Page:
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Thursday, May 30, 2013

"The Grave of Two Frenchmen, The Oranda Baka"

An Easter Lily blooms in the foreground of one tombstones at the Oranda Baka

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Oranda Baka

     N 26 40.505E 127 59.938

The Grave of Two Frenchmen, The Oranda Baka

It is somewhat of a mystery on how deep and complicated the relationship the Ryukyus had with other countries, particularly when much of Okinawa's written and recorded history was destroyed at Shuri during the Great Okinawan Battle. Vestiges of history are sometimes told by the graves they leave behind. On Yagaji Island of Nago City, you will find the graves of Jacques Sallus and Francois-Charles Guitart, two Frenchmen that were laid to rest in June of 1846. The two men had died of an illness during their one-month stay as trade agreements between the Shuri Government and France were being negotiated. The ships (total of three) had anchored in what is known as present day Unten Harbor. Oranda Baka literally translates to as the Hollander's Grave. The word, 'Oranda' (オランダ) is the Japanese word for Holland (or Netherlands) and was derived from 'Uranda', a term used by the Old Kingdom to describe anyone that was a 'westerner'(1). Despite their true origins, Oranda now remains as part the two men's legacy today.

At the grave you will find tomb stones for both men. It reads below(1):

(Left Tombstone)(Right Tombstone)
NameJacques SallusFrancois-Charles Guitart
Country of OriginFranceFrance
Died on 11 June 1846Died on 20 June 1846

More Questions. As with any historical place, there are endless questions that are tied with it. Why were the negotiations held in Nakijin (a much farther location) and not closer to Shuri (near Naha port)? Was it negotiations out of secrecy? The Okinawa Prefectural Board of Education does summarize activities of 1846 in the following passage(2):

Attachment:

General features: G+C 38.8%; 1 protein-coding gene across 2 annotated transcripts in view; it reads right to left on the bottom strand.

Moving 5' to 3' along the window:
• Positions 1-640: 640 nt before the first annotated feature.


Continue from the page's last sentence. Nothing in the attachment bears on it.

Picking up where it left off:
"British ship HMS Starling made landfall at Naha Harbor. The English missionary Barnard Bettelheim arrives in the Ryukyus for an 8-year stay. French ship Sabine lands in Naha with Pierre-Julien Le Turdu, successor to Focade. Later the French ships Cleopatoru and Victorious arrive at Unten Harbor seeking reply to the request made in 1844 for friendship and trade relations. They were refused by the Ryukyuans. Visit to Naha of three British fleet vessels. Consent was granted for the start of trade between the Satsuma-han and France."
As you can see, both France and Britain, were very much involved with activities in the Ryukyus during that period, and since the two countries 'seemingly' were competing for trade rights, separate port location (whether for secrecy or not) might have deemed best.

Epilogue. Jacques Sallus and Francois-Charles Guitart may have both been lowly crew members at the time of their passing, but their grave serves as reminder of a much larger relationship the Old Ryukyu Kingdom had with foreign countries. Since WWII, it has been local tradition that on the 24th of December a small memorial service is held their honor by the people of Utenbaru(1). It is not certain why the 24th of December was chosen.

Author's Note.
1. It is not clear on the third ship that ported in Uten Habor in 1846. (Possibly, the Sabine as noted in (Source 2)) 
2. The term Ohaka or haka (墓) means tomb. However, with the words 'Oranda Baka' the letter 'H' is omitted and replaced by the letter 'B'. This sometimes occurs in the Japanese language when certain words are affixed to another. For example, the word Kawa means river, but when sometimes affixed with a proper noun, the letter 'K' is dropped and replaced with a 'G' as in Hiji-gawa. It is not so much the sound of the word than it is the Kanji that describes the word's meaning.